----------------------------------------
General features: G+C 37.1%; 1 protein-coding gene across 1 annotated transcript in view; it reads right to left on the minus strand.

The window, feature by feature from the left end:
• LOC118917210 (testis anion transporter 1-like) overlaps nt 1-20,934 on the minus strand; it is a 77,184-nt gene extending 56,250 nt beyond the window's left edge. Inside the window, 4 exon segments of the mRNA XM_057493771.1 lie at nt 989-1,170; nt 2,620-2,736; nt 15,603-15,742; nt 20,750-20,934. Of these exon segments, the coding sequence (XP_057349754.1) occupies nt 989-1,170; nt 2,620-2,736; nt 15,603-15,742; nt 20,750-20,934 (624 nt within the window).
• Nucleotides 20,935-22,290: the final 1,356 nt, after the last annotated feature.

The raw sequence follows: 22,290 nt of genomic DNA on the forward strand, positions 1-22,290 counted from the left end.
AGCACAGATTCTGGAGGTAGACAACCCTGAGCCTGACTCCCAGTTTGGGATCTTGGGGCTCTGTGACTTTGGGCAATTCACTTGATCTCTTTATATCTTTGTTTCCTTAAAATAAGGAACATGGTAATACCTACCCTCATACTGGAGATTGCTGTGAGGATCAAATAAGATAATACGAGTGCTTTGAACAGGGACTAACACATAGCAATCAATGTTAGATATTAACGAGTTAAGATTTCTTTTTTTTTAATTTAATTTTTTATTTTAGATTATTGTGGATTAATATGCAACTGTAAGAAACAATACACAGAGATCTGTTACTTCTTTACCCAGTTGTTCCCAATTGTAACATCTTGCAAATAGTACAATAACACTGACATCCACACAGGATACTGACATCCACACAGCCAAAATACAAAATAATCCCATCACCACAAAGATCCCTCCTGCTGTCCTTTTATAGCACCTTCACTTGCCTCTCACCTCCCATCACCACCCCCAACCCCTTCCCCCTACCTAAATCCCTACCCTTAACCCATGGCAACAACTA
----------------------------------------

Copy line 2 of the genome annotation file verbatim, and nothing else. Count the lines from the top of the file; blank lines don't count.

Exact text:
The window, feature by feature from the left end: